First, there was Vine. Then there was Musical.ly. Now it’s TicTok. It seems that kids are always creating some sort of video content. Why not teach them to do it for real?
Instead of spending time on their phone trying to film the perfect “slime squish” or “soap cut,” sending them to film summer camp will advance their creativity beyond that. They could be the anchor of their school’s news channel, create a video portfolio to get them into an arts college, or even make money videoing people’s weddings and special events.
The opportunities are truly endless. Need more convincing? Here’s what they’ll learn at a film summer camp.
Before we get into Pali Adventure’s specific curriculum and its benefits, let’s talk about what filmmaking teaches kids.
For one, it develops or improves planning skills. Until you’re behind the camera, you don’t know just how much planning one shot takes. You have to think about ambient sound, background, how to use sound equipment without it being seen, and where the actors will be in the frame.
That’s not including which way the characters will move in the frame (blocking), how the camera moves with them, and what they’re saying.
As a filmmaker, you have to keep track of about 100 things at once. And while multitasking isn’t something your child should bring to their school or work experience, the idea of planning way ahead and having backup plans is.
There aren’t any technical studies on this, but it’s not hard to draw conclusions. When your child is in college, or high school, they have to balance different classes which each have their own set of expectations and due dates.
That means if they have two tests on one day, for example, they have to know how to plan in advance to make time to study for both of them. That filmmaking training of preparing ahead of time and learning how to adapt (like if they realize they need to study more for one test than the other) is directly applicable.
Most of the time in school, teachers focus on hard skills, or technical skills, as they’re more commonly called, including subjects like math, writing, computer literacy, all of those things.
And we’re not saying those subjects aren’t necessary, because, in fact, they are. But if you ask an employer who they’d rather hire, a person with perfect technical skills but who doesn’t have soft skills or someone who has fewer technical skills but is better socially, they’d hire the latter.
Soft skills include things like communication, teamwork, problem-solving, conflict resolution, and leadership.
Filmmaking teaches communication as there are sometimes 10-20 people on a set. The filmmaker or film director has to speak through their vision and direct people as needed. Teamwork works in this situation, too. Problem-solving comes into play when something goes wrong on set like it rains when they need to shoot outside, or they need to figure out how to minimize ambient noise.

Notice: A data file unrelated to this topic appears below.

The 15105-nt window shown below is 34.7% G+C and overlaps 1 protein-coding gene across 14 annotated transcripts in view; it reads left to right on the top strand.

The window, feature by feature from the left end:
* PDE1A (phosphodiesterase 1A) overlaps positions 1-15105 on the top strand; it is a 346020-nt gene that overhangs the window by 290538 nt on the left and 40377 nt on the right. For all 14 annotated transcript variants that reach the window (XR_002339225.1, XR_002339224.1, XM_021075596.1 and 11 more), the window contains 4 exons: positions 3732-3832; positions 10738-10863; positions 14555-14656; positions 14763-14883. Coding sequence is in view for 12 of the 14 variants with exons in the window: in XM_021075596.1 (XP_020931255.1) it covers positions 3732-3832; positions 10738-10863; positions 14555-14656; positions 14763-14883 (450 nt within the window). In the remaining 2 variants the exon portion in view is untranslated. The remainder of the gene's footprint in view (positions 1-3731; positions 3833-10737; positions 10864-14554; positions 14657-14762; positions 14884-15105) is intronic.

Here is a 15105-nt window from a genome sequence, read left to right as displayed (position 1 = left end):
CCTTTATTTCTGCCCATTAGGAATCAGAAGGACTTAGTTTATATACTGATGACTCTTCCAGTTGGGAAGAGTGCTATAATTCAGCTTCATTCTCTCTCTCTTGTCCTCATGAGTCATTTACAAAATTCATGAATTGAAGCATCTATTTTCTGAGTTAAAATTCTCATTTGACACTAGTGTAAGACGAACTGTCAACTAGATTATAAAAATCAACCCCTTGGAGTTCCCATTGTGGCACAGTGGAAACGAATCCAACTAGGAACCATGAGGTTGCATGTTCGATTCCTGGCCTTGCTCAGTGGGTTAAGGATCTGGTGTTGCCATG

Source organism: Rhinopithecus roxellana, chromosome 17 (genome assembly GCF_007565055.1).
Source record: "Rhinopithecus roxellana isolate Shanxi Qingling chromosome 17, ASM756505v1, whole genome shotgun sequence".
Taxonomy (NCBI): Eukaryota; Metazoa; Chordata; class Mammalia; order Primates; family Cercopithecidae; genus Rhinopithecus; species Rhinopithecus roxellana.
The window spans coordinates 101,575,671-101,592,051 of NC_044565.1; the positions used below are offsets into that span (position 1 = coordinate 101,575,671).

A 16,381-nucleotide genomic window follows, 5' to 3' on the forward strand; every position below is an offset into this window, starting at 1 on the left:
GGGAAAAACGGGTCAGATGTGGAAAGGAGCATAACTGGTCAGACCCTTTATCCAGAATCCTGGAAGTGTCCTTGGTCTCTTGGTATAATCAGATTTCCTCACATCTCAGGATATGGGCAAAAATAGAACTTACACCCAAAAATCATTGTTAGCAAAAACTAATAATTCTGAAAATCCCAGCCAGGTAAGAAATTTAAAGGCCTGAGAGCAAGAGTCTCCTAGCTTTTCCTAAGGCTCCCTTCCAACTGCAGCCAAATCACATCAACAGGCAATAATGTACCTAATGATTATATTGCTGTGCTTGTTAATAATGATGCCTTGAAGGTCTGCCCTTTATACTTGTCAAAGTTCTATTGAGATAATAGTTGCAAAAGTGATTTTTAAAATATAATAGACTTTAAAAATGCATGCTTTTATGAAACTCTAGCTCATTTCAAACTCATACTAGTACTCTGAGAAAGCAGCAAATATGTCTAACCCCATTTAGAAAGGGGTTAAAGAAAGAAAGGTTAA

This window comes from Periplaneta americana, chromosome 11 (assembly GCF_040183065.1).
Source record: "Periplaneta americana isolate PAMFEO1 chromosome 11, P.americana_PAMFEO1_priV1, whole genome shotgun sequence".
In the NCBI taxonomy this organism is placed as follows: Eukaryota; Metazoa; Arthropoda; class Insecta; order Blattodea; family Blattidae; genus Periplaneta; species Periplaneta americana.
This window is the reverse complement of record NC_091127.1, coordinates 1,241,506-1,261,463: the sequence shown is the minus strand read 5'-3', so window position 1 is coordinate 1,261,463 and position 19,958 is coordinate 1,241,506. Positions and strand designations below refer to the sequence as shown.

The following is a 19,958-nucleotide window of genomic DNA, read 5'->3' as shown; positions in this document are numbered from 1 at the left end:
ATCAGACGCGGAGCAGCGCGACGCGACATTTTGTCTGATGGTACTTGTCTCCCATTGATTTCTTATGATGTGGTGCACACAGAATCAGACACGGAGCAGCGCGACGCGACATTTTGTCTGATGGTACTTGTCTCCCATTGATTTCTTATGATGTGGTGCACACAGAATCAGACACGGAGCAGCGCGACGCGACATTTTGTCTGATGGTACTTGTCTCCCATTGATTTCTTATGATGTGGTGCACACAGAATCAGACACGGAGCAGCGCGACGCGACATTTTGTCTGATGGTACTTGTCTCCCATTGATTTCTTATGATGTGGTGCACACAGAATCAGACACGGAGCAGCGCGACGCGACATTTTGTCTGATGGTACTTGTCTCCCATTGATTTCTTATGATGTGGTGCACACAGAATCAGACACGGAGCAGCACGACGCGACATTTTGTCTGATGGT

A director is both a leader and a person who people on the set come to with their problems or concerns (leadership and conflict resolution).
Once you see how educational filmmaking is, you can’t unsee it.
Your child won’t have the pressures of a Hollywood film set. Our camp is much more low key. But that doesn’t mean they won’t get the chance to practice the skills above.
One thing we’re proud of at Pali Adventures is how our different specialties work together. Campers from the acting specialization will be the ones your filmmaking camper is directing and writing for. They’ll get to work together planning and during production.
It’s a great way to meet even more friends at camp!
We have a clear program and curriculum for our film camp. Your camper will learn everything above through our planned activities, which are guided by industry professionals.
First, they’ll learn about camera operation, sound, and lighting. Next, they’ll write a script they’d like to turn into a short film.
They’re welcome to follow a template or be as creative as they want when it comes to scriptwriting.
Next, they’ll cast actors from the acting specialty to be the stars in their short film. They’ll shoot it, then learn post-production editing.
That means learning how to use stock footage, how to add special effects, and how to cut and merge shots.
Finally, they’ll get the chance to show off their hard work at the Pali Showcase, which is essentially our end-of-camp talent show.
They’re going to be busy! That’s not to mention the evening, and general activities we offer after classes are over for the day.
Busy and proud of what they’ve come up with at the end of their week. They’ll be bursting at the seams waiting to show it to you when their time at camp is over.
If your child spends time on video-making apps, show them you respect their passions and invest in filmmaking summer camp. They’ll have so much fun, the week will fly by.
They will learn soft skills, creative skills, and technical skills with professional-grade cameras. Get ready to hear them beg to come back next year!
Want to learn more? We have parent liaisons and official camp staff ready to answer any and all questions you have.